Securities are tradable investment instruments that represent actual financial value and are issued by companies, governments and other organizations that offer evidence of debt or equity. They can be broadly divided into two traditional categories: debt securities and equity securities. Otherwise, they can be categorized using many different systems and characteristics. For example: market capitalization, term to maturity, degree of liquidity, ownership right, currency of denomination, tax treatment, income, country or region…
They are traditionally used by commercial enterprises and governments to raise new capital. Through the use of securities, capital is provided by investors (e.g. funds, companies, people with excess cash…) as soon as the securities are issued. If the securities are debt securities, organizations issuing them offer interest rates that are usually higher than interest rates on deposits that banks offer and by this they attract investors. If the securities are equity securities, the investor becomes part owner of the company, with the size of that part proportional to the number of stocks in the investor’s possession. The investor that invested in equity securities (stocks, shares, etc.) can make a profit through dividend payments from the company whose shares are in his/hers possession, or from reselling the securities.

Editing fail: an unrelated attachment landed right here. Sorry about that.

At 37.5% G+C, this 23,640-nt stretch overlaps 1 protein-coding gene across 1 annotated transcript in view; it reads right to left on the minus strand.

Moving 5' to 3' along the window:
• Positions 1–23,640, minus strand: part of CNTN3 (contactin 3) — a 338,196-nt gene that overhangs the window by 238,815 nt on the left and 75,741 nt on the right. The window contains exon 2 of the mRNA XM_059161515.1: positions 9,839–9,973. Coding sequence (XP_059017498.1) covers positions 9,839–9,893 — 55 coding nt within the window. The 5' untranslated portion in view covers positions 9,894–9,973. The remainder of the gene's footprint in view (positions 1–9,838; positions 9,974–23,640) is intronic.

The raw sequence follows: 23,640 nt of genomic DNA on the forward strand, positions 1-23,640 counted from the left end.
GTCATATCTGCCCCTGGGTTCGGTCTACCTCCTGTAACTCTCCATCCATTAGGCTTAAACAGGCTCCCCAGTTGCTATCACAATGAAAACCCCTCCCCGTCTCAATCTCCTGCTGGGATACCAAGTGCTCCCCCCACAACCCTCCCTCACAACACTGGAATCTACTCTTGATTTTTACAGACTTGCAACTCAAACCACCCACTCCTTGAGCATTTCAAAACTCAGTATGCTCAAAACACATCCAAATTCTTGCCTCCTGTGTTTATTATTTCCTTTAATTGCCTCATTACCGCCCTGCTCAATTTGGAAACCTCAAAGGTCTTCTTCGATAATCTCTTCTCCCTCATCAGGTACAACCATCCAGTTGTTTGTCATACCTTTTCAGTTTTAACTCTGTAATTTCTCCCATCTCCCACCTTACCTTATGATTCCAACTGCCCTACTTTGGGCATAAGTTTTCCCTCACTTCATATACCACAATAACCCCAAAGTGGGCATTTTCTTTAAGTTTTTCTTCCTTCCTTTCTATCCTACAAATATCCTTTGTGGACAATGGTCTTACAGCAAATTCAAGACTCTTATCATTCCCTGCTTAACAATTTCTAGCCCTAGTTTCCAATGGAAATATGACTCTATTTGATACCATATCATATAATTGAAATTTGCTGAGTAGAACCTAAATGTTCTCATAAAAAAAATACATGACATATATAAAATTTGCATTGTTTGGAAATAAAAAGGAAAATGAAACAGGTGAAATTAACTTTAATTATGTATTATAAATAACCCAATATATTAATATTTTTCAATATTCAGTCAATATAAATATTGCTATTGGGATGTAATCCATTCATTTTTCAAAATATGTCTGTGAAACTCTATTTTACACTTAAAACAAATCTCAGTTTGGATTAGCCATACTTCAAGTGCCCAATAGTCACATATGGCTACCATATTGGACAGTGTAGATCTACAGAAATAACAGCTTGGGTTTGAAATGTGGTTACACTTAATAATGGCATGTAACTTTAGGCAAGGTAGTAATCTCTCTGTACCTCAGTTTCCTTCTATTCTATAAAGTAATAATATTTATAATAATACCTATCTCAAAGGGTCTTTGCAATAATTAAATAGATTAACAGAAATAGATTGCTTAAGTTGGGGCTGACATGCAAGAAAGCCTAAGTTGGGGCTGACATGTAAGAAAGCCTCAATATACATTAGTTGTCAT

In recent times, securities have been used to repackage assets through a process called securitization. It enabled financial institutions to remove some assets from the balance sheet and accelerate cash flow.
Securities may be represented by certificates, which may be bearer or registered. Bearer certificates entitle the holder to rights under the securities simply by holding the security. Registered securities entitle the holder to rights under the securities only if he/she appears on a security register which is maintained by the issuer of the said security or an intermediary.
Securities are being traded in markets. Organized and officially recognized markets on which securities are traded with are called stock markets or stock exchanges. They are divided into primary and secondary markets. Primary markets are those where IPO’s are made and securities are offered for the first time. All further trading is made on the secondary market which maintains liquidity of the securities.
Also, in recent years technological advancement enabled better communication buyers and sellers of securities and forming of dealer-based OTC (over-the-counter) markets.